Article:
Thanks eightohfive and tveddy...that's what I was looking for. My reference to "juice" was to combat shermie's comments accusing me of being a terrible father because of my post. He obviously misunderstood that I was looking for supplement advice as opposed to roids.


No problem. And good luck. I wish I would have had a better diet when I was younger.



Instead of that vegetarian bulshit I had a run with (vegetarian father,love the guy).


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The second answer in the link is Joe Defranco's 'supplement pyramid'. He works a lot with High School athletes, worth a read.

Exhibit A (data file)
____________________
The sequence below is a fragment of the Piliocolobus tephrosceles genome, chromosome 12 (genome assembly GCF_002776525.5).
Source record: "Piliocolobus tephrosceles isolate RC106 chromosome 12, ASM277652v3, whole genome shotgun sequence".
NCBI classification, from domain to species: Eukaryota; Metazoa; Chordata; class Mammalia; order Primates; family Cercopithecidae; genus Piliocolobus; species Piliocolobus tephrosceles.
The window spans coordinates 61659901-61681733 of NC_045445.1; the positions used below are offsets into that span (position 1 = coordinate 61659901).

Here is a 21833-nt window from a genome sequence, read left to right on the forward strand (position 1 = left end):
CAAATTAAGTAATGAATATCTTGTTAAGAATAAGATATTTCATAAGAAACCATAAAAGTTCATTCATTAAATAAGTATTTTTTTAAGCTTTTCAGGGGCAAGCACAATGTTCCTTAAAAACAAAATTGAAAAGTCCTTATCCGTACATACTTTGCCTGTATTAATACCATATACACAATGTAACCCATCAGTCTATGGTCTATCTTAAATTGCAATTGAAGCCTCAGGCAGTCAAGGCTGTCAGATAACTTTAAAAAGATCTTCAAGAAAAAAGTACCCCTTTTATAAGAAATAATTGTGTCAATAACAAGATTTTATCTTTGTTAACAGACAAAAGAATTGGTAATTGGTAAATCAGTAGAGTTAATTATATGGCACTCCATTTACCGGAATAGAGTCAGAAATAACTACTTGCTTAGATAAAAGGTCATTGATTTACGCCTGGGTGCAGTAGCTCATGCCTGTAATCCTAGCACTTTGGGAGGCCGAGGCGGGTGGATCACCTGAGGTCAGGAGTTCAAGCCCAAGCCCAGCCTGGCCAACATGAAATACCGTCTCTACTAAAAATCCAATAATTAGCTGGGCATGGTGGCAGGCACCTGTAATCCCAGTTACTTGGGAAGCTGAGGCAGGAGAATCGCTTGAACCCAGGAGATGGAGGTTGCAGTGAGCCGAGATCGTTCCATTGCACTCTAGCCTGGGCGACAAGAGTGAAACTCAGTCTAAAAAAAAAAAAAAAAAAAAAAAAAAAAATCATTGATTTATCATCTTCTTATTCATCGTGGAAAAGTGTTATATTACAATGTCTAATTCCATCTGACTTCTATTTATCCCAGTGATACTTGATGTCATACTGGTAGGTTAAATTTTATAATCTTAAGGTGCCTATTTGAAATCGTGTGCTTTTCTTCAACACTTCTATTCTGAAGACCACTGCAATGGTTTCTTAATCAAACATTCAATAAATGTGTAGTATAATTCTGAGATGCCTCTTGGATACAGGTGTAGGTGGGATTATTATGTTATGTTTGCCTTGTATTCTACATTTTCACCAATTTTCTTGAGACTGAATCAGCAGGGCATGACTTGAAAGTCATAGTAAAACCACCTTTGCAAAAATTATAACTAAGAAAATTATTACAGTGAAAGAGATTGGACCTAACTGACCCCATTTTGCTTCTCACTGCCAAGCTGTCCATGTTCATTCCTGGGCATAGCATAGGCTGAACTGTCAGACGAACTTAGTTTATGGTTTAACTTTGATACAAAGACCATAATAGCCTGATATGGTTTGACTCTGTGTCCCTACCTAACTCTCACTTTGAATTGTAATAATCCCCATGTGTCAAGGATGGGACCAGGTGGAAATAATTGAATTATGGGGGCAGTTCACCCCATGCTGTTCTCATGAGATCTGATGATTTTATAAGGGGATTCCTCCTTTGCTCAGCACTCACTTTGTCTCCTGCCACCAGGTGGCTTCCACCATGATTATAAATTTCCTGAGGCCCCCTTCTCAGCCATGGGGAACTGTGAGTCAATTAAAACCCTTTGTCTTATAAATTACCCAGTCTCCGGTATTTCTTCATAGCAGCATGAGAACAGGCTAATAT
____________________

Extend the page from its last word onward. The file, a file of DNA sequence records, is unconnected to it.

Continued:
i was gonna say something about GOMAD earlier but though i'd get blasted. i really agree though.

shit i love my oatmeal on my carb ups but i have noticed recently going with rice and potatoes has made me look much fuller the days following




Since when is skim milk health damaging? We're talking about a 16yo kid that needs to up his calories, not a bodybuilder thats trying to tweek an already dialed in diet. I've always been of the belief that you fix the big things first and then worry about the small stuff


I'm not dissenting, though what's your opinion on fermented dairy products, it seems that some of the ill effects are addressed (if I recall correctly).

Low level milk protein sensitivity (similar to gluten sensitivity) elevated cortisol, bowel irritation. At least I believe that's the paleo viewpoint. I for one have tried GOMAD I always felt like I needed a benadryl and my shits were horrendous.

I basically buy into the premise that we haven't had enough time to adapt to cow's milk, grains, legumes, etc.